The dipping process is convenient for the application of epoxy flux because most pick-and-place equipment already has dipping units installed. So, there is no need for extra equipment or the costs associated with it. However, unless you have more than one dipping unit in the same or multiple pick-and-place machines, the dipping process can be difficult to implement.
The main reason for this is that, for each board, there is typically more than one component that epoxy flux will be used on. Different components typically have different standoff height, bump pitch, I/O count etc... The dipping process should be optimized specifically for each component so that maximum yield and reliability can be achieved. A dispensing or jetting process may be the answer for the multiple component dilemmas.
It is as equally important to optimize the dispensing and/or jetting process as it is to do so for the dipping process. Too much epoxy flux could cause the component to float, and the solder joint may not form, thus resulting in opens. The dispensing/jetting process will also differ depending on if solder paste is printed on the PCB or not. Too little epoxy flux would result in improper solder joint formation/connectivity or non-optimal reliability.
Indium Corporation's epoxy flux formulations are unique compared to the competition as they are compatible with no-clean solder paste. Because it has a fluxing agent, it can also be used alone, but solder paste is often times used for extra solder volume. Paste can also improve reliability and/or to help minimize warpage-induced defects such as HiP and NWO by bridging the gap between the PCB and the warping component with alloy.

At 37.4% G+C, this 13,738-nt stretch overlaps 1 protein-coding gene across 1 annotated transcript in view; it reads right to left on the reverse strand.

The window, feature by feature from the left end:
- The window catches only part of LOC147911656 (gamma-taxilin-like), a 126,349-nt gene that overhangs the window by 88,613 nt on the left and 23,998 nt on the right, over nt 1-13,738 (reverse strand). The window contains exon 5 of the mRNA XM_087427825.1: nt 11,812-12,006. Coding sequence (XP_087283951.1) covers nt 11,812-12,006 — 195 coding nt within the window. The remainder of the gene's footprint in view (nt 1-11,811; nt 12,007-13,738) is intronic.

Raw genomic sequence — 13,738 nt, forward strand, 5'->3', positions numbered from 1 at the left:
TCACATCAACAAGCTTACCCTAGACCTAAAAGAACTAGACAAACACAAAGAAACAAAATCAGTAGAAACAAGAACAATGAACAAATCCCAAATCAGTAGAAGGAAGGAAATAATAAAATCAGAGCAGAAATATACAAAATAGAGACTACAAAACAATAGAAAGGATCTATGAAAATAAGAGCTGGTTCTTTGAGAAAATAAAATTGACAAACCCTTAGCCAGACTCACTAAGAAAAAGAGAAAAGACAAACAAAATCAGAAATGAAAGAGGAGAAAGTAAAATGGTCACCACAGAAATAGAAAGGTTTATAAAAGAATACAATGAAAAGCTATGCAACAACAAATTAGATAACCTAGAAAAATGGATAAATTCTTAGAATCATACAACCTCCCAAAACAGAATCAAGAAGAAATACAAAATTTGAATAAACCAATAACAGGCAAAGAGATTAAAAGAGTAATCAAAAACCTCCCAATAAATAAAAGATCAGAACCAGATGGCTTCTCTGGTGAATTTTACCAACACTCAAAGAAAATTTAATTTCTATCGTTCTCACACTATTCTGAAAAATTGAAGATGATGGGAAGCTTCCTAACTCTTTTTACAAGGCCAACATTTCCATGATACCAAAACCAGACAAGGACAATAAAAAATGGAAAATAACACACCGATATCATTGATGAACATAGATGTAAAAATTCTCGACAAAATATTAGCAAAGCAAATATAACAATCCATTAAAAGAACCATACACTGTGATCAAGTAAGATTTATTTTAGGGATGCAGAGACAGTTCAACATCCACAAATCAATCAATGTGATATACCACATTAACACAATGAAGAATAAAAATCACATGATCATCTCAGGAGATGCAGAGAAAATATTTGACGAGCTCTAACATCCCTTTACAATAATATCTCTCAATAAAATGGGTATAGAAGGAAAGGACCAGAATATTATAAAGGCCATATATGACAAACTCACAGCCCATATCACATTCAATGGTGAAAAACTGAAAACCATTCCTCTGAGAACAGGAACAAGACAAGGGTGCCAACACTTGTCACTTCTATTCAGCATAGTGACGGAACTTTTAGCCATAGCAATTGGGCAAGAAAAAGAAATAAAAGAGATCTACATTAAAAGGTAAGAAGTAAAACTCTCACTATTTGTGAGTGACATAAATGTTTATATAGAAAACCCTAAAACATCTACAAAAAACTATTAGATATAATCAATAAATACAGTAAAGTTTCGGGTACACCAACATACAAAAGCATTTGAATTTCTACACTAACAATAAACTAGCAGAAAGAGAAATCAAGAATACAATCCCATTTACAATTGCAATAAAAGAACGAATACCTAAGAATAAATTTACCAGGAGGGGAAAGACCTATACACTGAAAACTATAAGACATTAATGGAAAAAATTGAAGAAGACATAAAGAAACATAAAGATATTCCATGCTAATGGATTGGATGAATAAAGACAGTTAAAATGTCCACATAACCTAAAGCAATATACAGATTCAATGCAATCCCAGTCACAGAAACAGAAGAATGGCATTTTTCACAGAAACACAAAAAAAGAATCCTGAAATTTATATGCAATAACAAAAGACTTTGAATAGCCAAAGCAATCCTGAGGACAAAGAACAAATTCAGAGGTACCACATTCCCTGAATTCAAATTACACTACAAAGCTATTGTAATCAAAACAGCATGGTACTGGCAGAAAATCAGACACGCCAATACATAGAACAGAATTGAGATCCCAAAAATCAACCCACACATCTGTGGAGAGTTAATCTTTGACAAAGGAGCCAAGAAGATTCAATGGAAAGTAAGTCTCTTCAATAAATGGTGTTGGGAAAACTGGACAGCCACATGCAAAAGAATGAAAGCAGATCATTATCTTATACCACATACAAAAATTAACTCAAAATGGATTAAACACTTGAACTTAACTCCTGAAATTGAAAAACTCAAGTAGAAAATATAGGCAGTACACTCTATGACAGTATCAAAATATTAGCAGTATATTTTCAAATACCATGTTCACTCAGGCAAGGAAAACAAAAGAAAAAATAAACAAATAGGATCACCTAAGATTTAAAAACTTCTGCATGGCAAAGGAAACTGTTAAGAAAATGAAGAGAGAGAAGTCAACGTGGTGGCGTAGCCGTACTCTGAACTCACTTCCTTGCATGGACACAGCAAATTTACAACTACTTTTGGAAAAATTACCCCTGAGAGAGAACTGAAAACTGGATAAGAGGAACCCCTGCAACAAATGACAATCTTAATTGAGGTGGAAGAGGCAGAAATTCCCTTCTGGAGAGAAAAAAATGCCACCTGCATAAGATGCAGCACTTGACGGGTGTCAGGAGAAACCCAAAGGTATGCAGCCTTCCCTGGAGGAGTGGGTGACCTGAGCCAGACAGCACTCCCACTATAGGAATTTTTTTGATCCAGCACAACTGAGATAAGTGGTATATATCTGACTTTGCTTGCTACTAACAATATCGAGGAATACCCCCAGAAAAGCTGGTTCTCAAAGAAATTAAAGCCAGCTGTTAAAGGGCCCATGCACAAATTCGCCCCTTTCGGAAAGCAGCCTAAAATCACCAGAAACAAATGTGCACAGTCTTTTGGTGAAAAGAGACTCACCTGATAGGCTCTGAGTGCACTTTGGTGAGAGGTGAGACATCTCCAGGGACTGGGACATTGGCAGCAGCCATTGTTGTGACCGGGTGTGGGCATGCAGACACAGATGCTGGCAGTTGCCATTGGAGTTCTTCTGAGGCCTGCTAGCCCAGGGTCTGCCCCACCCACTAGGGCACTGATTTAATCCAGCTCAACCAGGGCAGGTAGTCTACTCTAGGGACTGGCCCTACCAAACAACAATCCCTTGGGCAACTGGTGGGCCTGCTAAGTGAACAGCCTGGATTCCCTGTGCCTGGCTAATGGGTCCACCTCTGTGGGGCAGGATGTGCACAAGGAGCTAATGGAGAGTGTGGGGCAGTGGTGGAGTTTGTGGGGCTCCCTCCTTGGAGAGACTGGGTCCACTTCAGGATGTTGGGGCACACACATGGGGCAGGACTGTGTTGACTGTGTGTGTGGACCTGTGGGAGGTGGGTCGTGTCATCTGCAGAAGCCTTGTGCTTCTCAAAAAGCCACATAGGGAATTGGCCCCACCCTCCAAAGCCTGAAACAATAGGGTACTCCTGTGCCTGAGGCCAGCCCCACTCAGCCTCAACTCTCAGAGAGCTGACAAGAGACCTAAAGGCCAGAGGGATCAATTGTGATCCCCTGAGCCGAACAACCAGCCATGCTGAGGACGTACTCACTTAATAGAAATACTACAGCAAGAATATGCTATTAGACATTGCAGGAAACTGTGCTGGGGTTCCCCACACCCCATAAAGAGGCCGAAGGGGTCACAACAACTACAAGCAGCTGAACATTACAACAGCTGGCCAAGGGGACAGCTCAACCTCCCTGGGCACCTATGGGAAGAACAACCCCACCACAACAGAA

If solder paste is used, the epoxy flux should be dispensed in between the solder paste deposits so that the paste is not disturbed by the force of the dispensing/jetting process. If paste is not used, the flux should be applied to the pads. Both lines and/or dots of flux can be used, but it is important to calculate how much you will need under the component so the optimum amount of it is dispensed or jetted onto the PCB. This may take a number of tries to obtain the perfect amount.
Fine-pitch (<0.4mm pitch) components may create a challenge for dispensing/jetting the epoxy flux in between the solder paste deposits. There is not enough room sometimes, and the paste may be displaced by the force of the flux hitting it. In this case, the dipping process may be a better solution, or dispensing/jetting the flux without paste present on the PCB.
Please feel free to contact me at any time with questions.
Keep your eyes open for next week's blog post: Epoxy Flux Rework Procedure and Clean-up.
* This post is part of the Understanding Epoxy Flux: The Need and the Process series.